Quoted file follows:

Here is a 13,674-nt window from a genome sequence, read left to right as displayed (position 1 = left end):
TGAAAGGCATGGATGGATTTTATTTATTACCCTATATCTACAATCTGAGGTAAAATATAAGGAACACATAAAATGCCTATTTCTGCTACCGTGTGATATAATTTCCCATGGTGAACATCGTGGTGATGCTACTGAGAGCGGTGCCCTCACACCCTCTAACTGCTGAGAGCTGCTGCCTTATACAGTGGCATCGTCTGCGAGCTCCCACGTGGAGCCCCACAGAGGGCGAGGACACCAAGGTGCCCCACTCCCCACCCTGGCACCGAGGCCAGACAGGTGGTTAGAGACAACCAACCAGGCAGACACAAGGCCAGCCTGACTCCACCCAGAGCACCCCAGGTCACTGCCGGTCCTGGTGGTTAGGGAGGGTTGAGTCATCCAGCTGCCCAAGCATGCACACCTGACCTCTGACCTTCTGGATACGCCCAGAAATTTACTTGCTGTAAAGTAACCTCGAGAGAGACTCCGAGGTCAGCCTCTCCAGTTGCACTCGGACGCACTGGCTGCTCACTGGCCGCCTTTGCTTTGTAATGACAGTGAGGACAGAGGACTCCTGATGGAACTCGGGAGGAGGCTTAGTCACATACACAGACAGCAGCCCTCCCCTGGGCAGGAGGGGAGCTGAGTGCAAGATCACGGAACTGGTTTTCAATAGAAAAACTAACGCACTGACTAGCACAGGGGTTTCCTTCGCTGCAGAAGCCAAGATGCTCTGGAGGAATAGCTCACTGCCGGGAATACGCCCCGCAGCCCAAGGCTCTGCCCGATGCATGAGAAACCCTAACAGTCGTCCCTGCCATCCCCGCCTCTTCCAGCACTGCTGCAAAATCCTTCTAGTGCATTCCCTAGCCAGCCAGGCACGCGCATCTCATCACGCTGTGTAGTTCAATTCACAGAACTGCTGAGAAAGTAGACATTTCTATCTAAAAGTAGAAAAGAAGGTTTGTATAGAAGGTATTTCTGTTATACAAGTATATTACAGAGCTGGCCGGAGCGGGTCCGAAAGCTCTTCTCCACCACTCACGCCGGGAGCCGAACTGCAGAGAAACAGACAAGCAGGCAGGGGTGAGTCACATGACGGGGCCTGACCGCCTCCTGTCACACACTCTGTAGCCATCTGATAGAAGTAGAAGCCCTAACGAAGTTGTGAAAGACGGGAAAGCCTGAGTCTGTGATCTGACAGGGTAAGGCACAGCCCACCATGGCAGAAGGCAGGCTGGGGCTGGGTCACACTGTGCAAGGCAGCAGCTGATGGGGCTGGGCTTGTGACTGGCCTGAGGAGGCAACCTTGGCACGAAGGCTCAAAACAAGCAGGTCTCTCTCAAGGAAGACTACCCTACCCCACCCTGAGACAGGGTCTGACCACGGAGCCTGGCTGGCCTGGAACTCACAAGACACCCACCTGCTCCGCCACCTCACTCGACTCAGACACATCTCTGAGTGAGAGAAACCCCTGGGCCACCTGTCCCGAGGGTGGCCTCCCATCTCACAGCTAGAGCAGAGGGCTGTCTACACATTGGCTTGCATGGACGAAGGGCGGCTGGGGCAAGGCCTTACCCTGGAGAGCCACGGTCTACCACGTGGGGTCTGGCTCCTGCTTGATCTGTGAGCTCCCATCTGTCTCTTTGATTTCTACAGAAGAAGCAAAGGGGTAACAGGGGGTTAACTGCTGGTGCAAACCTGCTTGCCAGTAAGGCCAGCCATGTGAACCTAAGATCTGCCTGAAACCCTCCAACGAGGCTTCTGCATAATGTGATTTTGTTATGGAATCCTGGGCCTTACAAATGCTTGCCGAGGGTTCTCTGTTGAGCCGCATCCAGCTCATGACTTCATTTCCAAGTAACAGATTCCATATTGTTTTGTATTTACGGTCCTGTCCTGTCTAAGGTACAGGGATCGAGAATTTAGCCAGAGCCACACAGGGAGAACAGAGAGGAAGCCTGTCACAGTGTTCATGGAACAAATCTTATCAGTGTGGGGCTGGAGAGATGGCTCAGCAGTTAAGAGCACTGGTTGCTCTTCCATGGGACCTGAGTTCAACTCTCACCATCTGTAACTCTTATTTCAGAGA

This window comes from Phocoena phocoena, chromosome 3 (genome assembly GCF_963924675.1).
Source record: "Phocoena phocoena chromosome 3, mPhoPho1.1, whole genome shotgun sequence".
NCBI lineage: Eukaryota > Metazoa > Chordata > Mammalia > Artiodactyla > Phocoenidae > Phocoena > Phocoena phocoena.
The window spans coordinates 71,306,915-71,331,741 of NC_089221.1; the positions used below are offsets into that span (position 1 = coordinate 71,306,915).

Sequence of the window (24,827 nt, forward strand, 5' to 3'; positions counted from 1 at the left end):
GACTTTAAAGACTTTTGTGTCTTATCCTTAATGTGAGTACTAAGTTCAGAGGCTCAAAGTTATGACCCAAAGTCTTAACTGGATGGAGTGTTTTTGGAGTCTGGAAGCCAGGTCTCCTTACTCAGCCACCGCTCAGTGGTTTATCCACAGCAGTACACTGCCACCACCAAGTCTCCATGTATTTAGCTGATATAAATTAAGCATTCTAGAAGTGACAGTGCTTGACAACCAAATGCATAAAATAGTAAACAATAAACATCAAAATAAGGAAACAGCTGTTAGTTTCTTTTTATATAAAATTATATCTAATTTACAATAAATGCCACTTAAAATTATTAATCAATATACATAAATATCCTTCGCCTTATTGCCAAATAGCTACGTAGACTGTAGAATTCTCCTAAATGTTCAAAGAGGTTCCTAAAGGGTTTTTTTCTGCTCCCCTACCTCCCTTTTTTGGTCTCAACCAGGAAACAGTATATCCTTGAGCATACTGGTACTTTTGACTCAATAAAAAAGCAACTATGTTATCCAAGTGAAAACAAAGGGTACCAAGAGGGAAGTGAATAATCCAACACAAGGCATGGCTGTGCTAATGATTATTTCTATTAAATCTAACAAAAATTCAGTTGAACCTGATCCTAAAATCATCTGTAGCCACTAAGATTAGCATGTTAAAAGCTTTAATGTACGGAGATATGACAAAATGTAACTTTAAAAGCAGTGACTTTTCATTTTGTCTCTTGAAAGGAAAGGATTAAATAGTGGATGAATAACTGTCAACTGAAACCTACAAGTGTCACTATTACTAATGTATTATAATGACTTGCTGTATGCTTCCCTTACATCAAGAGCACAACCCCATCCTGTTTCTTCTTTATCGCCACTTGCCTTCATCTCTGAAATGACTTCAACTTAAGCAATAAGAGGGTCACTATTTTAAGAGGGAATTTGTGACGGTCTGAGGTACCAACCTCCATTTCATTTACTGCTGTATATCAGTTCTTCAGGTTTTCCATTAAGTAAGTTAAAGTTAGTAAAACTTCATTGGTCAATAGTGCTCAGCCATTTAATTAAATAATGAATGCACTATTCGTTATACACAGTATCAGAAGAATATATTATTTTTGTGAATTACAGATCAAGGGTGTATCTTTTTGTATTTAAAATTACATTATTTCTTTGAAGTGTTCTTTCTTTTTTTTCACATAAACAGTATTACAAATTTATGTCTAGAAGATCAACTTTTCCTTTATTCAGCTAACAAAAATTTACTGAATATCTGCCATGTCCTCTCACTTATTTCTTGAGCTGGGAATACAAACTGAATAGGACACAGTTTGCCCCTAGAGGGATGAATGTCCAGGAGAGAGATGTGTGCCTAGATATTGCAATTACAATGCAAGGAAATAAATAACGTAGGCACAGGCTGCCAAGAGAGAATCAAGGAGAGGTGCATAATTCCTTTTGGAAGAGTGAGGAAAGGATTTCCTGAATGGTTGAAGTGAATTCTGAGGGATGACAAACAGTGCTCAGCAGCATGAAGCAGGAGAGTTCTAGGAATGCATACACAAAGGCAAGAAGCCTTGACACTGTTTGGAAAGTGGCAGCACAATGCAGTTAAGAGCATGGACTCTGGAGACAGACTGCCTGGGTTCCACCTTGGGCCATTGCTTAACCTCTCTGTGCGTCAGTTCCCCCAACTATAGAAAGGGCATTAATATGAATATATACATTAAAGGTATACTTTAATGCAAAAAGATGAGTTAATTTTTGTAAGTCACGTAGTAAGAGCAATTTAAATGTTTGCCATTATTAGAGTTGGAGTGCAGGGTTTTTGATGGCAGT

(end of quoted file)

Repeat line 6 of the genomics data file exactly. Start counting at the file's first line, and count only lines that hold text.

The window spans coordinates 71,306,915-71,331,741 of NC_089221.1; the positions used below are offsets into that span (position 1 = coordinate 71,306,915).